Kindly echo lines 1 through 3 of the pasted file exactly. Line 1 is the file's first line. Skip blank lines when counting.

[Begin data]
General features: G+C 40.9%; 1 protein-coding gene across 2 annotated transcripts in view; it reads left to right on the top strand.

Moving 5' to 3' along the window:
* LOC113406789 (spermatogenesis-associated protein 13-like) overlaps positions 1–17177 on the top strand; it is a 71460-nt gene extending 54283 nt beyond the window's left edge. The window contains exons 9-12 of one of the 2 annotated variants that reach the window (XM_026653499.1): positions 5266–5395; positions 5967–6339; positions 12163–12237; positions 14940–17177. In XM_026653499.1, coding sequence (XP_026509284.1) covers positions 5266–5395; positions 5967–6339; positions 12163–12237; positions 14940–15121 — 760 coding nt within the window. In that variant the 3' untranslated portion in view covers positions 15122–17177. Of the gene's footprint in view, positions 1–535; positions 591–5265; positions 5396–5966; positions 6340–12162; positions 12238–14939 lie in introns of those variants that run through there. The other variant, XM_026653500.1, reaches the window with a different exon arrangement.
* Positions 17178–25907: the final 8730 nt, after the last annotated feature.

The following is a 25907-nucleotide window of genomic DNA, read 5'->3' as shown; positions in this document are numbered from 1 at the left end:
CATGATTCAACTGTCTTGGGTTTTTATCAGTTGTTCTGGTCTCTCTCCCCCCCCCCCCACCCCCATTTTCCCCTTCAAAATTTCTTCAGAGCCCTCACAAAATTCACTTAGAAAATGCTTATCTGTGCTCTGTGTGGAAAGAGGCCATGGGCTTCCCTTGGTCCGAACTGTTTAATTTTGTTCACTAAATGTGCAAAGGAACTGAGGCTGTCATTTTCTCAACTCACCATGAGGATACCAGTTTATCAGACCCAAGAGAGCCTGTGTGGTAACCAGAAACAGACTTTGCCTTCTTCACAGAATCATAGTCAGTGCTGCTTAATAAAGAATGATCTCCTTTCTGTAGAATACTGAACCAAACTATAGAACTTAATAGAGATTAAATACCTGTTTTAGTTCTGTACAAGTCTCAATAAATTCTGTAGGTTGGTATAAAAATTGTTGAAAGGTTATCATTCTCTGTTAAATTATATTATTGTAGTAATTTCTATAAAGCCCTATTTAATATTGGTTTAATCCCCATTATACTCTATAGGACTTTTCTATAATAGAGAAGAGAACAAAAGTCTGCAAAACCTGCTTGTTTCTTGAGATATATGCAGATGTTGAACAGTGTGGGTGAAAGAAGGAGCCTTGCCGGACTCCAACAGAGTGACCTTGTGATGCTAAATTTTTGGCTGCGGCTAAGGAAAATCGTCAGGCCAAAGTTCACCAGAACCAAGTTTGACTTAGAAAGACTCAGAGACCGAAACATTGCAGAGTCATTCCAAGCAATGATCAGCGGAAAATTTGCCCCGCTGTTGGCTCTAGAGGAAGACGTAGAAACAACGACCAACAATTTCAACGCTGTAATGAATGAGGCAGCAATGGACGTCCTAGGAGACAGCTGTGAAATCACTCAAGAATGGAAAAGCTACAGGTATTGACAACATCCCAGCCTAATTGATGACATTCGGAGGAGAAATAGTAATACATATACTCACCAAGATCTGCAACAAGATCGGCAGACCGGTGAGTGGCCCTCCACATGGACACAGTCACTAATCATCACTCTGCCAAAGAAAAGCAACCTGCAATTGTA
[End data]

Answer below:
General features: G+C 40.9%; 1 protein-coding gene across 2 annotated transcripts in view; it reads left to right on the top strand.

Moving 5' to 3' along the window:
* LOC113406789 (spermatogenesis-associated protein 13-like) overlaps positions 1–17177 on the top strand; it is a 71460-nt gene extending 54283 nt beyond the window's left edge. The window contains exons 9-12 of one of the 2 annotated variants that reach the window (XM_026653499.1): positions 5266–5395; positions 5967–6339; positions 12163–12237; positions 14940–17177. In XM_026653499.1, coding sequence (XP_026509284.1) covers positions 5266–5395; positions 5967–6339; positions 12163–12237; positions 14940–15121 — 760 coding nt within the window. In that variant the 3' untranslated portion in view covers positions 15122–17177. Of the gene's footprint in view, positions 1–535; positions 591–5265; positions 5396–5966; positions 6340–12162; positions 12238–14939 lie in introns of those variants that run through there. The other variant, XM_026653500.1, reaches the window with a different exon arrangement.